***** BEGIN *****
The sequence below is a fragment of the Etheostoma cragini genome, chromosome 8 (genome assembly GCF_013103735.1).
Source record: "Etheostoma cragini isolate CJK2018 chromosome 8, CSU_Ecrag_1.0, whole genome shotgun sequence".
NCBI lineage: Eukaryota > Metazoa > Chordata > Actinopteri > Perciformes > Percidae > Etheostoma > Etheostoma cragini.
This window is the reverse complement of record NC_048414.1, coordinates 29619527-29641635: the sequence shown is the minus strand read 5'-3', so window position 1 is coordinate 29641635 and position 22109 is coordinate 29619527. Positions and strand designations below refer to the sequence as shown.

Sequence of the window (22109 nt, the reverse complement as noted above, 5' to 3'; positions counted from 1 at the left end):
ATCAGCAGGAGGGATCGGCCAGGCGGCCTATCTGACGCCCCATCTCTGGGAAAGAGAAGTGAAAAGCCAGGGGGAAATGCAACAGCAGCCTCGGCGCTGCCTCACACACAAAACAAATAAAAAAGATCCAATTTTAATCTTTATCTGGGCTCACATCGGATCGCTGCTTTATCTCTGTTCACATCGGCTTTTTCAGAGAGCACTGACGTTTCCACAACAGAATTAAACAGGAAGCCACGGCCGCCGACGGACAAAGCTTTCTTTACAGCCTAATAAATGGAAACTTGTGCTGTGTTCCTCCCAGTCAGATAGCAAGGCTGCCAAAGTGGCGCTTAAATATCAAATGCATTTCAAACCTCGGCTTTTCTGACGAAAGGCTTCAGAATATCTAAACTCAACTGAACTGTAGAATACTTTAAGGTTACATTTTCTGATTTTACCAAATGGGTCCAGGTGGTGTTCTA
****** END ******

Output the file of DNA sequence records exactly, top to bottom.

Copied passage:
The sequence below is a fragment of the Etheostoma cragini genome, chromosome 8 (genome assembly GCF_013103735.1).
Source record: "Etheostoma cragini isolate CJK2018 chromosome 8, CSU_Ecrag_1.0, whole genome shotgun sequence".
NCBI lineage: Eukaryota > Metazoa > Chordata > Actinopteri > Perciformes > Percidae > Etheostoma > Etheostoma cragini.
This window is the reverse complement of record NC_048414.1, coordinates 29619527-29641635: the sequence shown is the minus strand read 5'-3', so window position 1 is coordinate 29641635 and position 22109 is coordinate 29619527. Positions and strand designations below refer to the sequence as shown.

Sequence of the window (22109 nt, the reverse complement as noted above, 5' to 3'; positions counted from 1 at the left end):
ATCAGCAGGAGGGATCGGCCAGGCGGCCTATCTGACGCCCCATCTCTGGGAAAGAGAAGTGAAAAGCCAGGGGGAAATGCAACAGCAGCCTCGGCGCTGCCTCACACACAAAACAAATAAAAAAGATCCAATTTTAATCTTTATCTGGGCTCACATCGGATCGCTGCTTTATCTCTGTTCACATCGGCTTTTTCAGAGAGCACTGACGTTTCCACAACAGAATTAAACAGGAAGCCACGGCCGCCGACGGACAAAGCTTTCTTTACAGCCTAATAAATGGAAACTTGTGCTGTGTTCCTCCCAGTCAGATAGCAAGGCTGCCAAAGTGGCGCTTAAATATCAAATGCATTTCAAACCTCGGCTTTTCTGACGAAAGGCTTCAGAATATCTAAACTCAACTGAACTGTAGAATACTTTAAGGTTACATTTTCTGATTTTACCAAATGGGTCCAGGTGGTGTTCTA